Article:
When it got particularly challenging, Red’s father would tap his pipe so hard on his overflowing stand-up ashtray that ash would puff up into small storm clouds. And on account of frayed Radio Shack wiring, his “family-vacation” headphones only worked when he tilted his head like a confused dog.
Meanwhile, Red’s mother had been influenced by “wacky ideas.” Liberated was the word she chose.
“For that matter you can iron your own shirts and empty your own ashtray.” She’d taken to going on offense. At the time she was ordering him to raise his feet as she pushed her vacuum — on purpose he insisted — straight into his records under the wingback chair. Still, she cleaned. She balanced point-making rudeness with the need to keep the house in order when her mother was coming to town.
This pace continued until Red’s height locked onto its final destination of 5’4”. It was clear Red was fully grown. He was seventeen years of age. After seeing this and double and triple-checking, his grandmother put her finger to her lips and passed away in the kitchen doorway. Everything was exactly as foretold.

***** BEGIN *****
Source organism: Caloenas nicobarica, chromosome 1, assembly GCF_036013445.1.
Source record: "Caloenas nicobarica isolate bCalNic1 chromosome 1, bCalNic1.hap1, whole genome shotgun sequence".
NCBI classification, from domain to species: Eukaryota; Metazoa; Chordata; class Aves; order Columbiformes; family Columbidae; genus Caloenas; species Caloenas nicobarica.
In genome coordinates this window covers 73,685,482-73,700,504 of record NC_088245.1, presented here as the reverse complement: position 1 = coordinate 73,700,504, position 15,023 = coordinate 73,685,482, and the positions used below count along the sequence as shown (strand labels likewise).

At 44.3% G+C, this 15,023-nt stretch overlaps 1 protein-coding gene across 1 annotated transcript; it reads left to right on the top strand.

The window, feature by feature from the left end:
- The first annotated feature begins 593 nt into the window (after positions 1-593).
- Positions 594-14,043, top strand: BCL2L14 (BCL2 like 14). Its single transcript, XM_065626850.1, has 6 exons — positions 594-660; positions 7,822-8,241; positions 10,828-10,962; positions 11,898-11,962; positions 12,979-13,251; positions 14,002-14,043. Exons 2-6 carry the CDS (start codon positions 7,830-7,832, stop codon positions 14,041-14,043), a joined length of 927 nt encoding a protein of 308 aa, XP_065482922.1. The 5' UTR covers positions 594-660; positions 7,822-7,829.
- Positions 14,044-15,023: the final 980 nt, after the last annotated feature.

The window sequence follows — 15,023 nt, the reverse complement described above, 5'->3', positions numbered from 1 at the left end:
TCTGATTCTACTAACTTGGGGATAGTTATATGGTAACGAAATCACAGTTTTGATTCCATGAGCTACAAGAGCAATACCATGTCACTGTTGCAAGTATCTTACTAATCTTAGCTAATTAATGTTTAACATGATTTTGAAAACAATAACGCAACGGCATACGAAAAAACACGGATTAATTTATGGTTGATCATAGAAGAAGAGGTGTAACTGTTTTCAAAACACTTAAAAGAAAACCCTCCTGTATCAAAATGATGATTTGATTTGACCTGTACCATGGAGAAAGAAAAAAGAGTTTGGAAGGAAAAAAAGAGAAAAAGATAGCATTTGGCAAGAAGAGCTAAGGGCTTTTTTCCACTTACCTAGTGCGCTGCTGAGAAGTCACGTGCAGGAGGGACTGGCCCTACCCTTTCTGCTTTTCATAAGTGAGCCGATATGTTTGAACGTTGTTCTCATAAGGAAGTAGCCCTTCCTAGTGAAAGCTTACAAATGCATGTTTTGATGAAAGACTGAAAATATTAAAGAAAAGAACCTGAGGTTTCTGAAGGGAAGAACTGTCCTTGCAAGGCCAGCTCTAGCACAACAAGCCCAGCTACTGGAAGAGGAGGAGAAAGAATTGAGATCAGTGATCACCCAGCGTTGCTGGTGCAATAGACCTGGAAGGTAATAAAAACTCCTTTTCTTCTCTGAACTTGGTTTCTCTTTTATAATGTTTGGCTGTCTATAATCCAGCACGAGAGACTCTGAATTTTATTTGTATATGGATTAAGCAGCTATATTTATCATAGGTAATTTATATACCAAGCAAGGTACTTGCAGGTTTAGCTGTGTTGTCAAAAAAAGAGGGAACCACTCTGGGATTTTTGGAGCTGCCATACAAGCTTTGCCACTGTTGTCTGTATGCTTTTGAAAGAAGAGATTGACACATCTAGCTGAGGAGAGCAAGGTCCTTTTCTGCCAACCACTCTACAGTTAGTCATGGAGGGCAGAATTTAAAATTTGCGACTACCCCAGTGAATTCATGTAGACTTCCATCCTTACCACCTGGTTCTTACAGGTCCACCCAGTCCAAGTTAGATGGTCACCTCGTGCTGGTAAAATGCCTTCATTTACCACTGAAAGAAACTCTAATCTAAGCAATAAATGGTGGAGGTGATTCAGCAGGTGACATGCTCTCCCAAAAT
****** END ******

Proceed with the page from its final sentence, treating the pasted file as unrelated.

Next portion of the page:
She died clutching the Columbia House pencil.
A Diamond-Encrusted Walking Cane
In the reading of the will, there was one final surprise. Her attorney reached beneath his desk and then presented the boy with a glistening walking cane. It was the actual diamond-encrusted walking cane that William Guest — Pip #2 as he was numbered in Volume I of My Diary of Pips Moves — held on the Christmas Celebration album cover.
“The very cane,” the sixteen-year-old told his parents, staring at it in amazement. And with this last grand gesture, his grandmother, also a Pisces, somewhere set herself free.
A Broken Record Player
That evening Red locked himself in his closet.
He clutched a broken record player against his ruffled blue tuxedo shirt, a shirt, by the way, that still fit him.
“I can imagine you here with me,” Red whispered and pressed his index finger to his lips.
Feel something. Twice a week.